New guidance for tenants has now been launched by NHSPS and this can be found here (under the general publications tab).

 

7. Innovation and Sharing Good Ideas

I am always impressed when I visit practices at the variety of ways that have been found to solve common problems that we all face. Sometimes the idea is to address the rising demands but often it is to provide a better service to patients and is addressing an issue that is not required of the practice but one they want to address because they care about their patients.

If you have a good idea, don’t be shy, please share it with us and we can share it far more widely.

 

Below is some work I have been involved in locally which relates to schools.

I work in a small town of 25,000 people, which has 3 practices, 7 primary schools and one large secondary school.  We suffered from the usual barrage of requests:

·          Johnny needs a letter to be off games

·          Lucy has ADHD and the teacher wants you to refer her because it is quicker

·          Fred had a cold and did badly in his exams can we have a letter

·          Sarah is missing too much school so the teacher wants you to see her every time she is ill and report this to the Head teacher

Does this sound familiar?

As an LMC we have written to many schools pointing out the GP is not required to do this unfunded work.

Locally we decided to take a different approach, and arranged a meeting with all the local Head Teachers to discuss our “grievances”.  To our surprise the Head Teachers were fair and reasonable people who were actually quite nice and easy to talk to. None came with a cane and no punishments were dealt out.

We addressed all the issues above and the Heads broadly accepted and agreed with our concerns.  So almost immediately the stupid requests stopped.  

The Heads were concerned about the label of ADHD as they believed that some children were well behaved at school but still were diagnosed by CAMHS as having ADHD when the real issue was parenting.  They were frustrated that the CAMHs service would not listen to them.

We spent some time talking about the pupil who was off school for recurrent minor illness and the impact that might have for their future. This led to The Arnewood Pyramid – Health, Wellbeing and Attendance Partnership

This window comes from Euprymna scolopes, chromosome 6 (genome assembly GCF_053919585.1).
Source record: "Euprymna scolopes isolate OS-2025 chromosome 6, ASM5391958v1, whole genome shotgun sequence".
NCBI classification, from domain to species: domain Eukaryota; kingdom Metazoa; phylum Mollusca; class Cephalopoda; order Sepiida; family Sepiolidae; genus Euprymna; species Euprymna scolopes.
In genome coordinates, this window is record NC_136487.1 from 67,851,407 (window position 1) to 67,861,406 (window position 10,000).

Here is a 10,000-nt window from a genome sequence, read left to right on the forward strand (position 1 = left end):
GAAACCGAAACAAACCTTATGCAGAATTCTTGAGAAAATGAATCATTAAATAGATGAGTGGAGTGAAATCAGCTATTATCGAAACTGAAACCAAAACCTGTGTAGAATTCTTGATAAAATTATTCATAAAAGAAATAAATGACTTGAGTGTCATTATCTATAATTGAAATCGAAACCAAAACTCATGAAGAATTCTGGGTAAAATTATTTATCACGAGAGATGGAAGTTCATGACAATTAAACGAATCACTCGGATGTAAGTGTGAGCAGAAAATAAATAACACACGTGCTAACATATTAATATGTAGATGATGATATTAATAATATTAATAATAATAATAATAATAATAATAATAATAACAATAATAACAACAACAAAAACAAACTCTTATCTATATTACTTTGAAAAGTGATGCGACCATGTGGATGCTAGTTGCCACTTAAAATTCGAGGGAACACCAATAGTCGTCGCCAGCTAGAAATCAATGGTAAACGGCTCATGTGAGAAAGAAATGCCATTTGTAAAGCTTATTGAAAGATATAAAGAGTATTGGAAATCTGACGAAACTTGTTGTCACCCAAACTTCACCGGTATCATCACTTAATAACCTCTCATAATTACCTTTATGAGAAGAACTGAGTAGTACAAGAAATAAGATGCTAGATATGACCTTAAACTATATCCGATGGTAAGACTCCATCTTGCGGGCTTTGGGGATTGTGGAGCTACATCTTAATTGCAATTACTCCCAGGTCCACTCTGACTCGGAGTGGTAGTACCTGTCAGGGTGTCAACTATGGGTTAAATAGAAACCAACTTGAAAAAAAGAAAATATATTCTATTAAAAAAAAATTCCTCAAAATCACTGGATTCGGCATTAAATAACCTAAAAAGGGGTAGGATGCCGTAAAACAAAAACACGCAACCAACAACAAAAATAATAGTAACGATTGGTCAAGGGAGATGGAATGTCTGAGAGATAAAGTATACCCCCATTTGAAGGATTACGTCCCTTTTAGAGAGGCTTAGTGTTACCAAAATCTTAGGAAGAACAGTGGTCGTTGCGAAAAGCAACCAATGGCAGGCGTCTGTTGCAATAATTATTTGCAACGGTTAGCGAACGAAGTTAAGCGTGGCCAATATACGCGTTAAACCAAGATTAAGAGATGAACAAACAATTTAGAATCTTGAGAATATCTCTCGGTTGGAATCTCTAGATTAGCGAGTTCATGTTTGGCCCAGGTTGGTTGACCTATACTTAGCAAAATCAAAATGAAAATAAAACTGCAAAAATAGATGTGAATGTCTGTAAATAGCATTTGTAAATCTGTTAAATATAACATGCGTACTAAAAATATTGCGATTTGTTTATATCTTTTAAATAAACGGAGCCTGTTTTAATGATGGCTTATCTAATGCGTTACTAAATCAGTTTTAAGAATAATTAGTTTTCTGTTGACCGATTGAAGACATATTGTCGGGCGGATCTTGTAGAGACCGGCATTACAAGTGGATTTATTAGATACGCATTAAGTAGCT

The practices and Arnewood Pyramid of schools formed a partnership to address poor school attendance levels.  Whilst this is not part of core work and the practices are under no contractual obligation to participate, we have found it useful to work with local schools on health and wellbeing issues, particularly with regard to attendance where it is felt that particular children may be vulnerable. 

To that end, the partnership was established so that local schools could ‘refer’ children to their local practice who will confirm whether a child’s absence is appropriate following telephone triage or a face to face appointment.  However, the onus is on the parent to cooperate and to actively participate in the programme.  It is only intended for those children and families where there are long term ongoing concerns, where there have been previous efforts to engage with the family and the family is already aware of the initiative.

The Head Teacher identifies the child and family and meets with them to discuss the situation – so we are only talking about the extreme cases.  In the 3 years this has been running we have only had 4 children put though the scheme.

PROCEDURAL AGREEMENT

Before referring a child onto this scheme Head Teachers will:

·             Have had long term ongoing concerns about pupils whose attendance has dropped below 85% with the significant majority of absences being reported as ill health

·             Be able to demonstrate that they have tried to work with the family to improve attendance

·             Have engaged the services of Education Welfare Officer as appropriate

·             Have referred the case to the School Nurse

·             Have met with the family to explain the HWBAP scheme before referring them

Upon receiving a referral from the school the participating GPs surgery will:

·             Aim to see the pupil on the first day of illness

·             Recommend a return to school in the afternoon if it is felt appropriate

·             Recommend a return date to school if it is possible to do so

·             Complete the HWBAP pro forma for return to the school

·             Liaise with the school as appropriate to support the child and family

I have just had a second child see me on the scheme and I have to say I have quite enjoyed working with the child, parents and the school.

If you would like to consider a similar scheme in your area, we have re-produced the Arnewood Pyramid’s documentation (attached).

Following our initial meeting we planned to meet every 3-4 months, which has been useful.  We worked with the schools who planned a “healthy schools week” and got several GPs to go into schools to talk to the children on a range of subjects.  I have been involved in one schools programme for the last 3 years.  I think I have got more out of it than the schools have!  The children are interested, knowledgeable, attentive, enthusiastic and appreciate what you do for them.

Although, talking to a group of 100 pupils aged  8 and 9 is far more frightening than talking to 100 GPs!

We did this because we wanted to rather than because we had to.

Best wishes

Nigel

 

Dr Nigel Watson

Chief Executive

Wessex LMCs

Churchill House, 122-124 Hursley Rd

Chandler's Ford, Eastleigh

Hants. SO53 1JB (Registered Office)

Tel: 02380253874

Mobile: 07825173326

www.wessexlmcs.com

 

Attached file: Arnewood-pyramid-partnership.docx

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Updated on 04 June 2014 2171 views